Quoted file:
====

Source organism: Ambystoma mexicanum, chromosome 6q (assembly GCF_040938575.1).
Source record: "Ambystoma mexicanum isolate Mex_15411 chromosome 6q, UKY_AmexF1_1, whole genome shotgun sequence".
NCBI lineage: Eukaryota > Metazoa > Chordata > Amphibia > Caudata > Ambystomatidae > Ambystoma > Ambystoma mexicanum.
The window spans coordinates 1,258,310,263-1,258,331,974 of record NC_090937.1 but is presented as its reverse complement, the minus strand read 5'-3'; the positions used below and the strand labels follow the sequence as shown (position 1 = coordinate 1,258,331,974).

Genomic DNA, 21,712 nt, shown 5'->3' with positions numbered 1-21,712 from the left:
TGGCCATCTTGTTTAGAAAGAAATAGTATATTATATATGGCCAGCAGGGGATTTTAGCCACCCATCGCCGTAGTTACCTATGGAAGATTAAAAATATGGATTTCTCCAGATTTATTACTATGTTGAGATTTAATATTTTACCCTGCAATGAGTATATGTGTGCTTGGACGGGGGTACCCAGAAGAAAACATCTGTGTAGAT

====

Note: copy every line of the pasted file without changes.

Source organism: Ambystoma mexicanum, chromosome 6q (assembly GCF_040938575.1).
Source record: "Ambystoma mexicanum isolate Mex_15411 chromosome 6q, UKY_AmexF1_1, whole genome shotgun sequence".
NCBI lineage: Eukaryota > Metazoa > Chordata > Amphibia > Caudata > Ambystomatidae > Ambystoma > Ambystoma mexicanum.
The window spans coordinates 1,258,310,263-1,258,331,974 of record NC_090937.1 but is presented as its reverse complement, the minus strand read 5'-3'; the positions used below and the strand labels follow the sequence as shown (position 1 = coordinate 1,258,331,974).

Genomic DNA, 21,712 nt, shown 5'->3' with positions numbered 1-21,712 from the left:
TGGCCATCTTGTTTAGAAAGAAATAGTATATTATATATGGCCAGCAGGGGATTTTAGCCACCCATCGCCGTAGTTACCTATGGAAGATTAAAAATATGGATTTCTCCAGATTTATTACTATGTTGAGATTTAATATTTTACCCTGCAATGAGTATATGTGTGCTTGGACGGGGGTACCCAGAAGAAAACATCTGTGTAGAT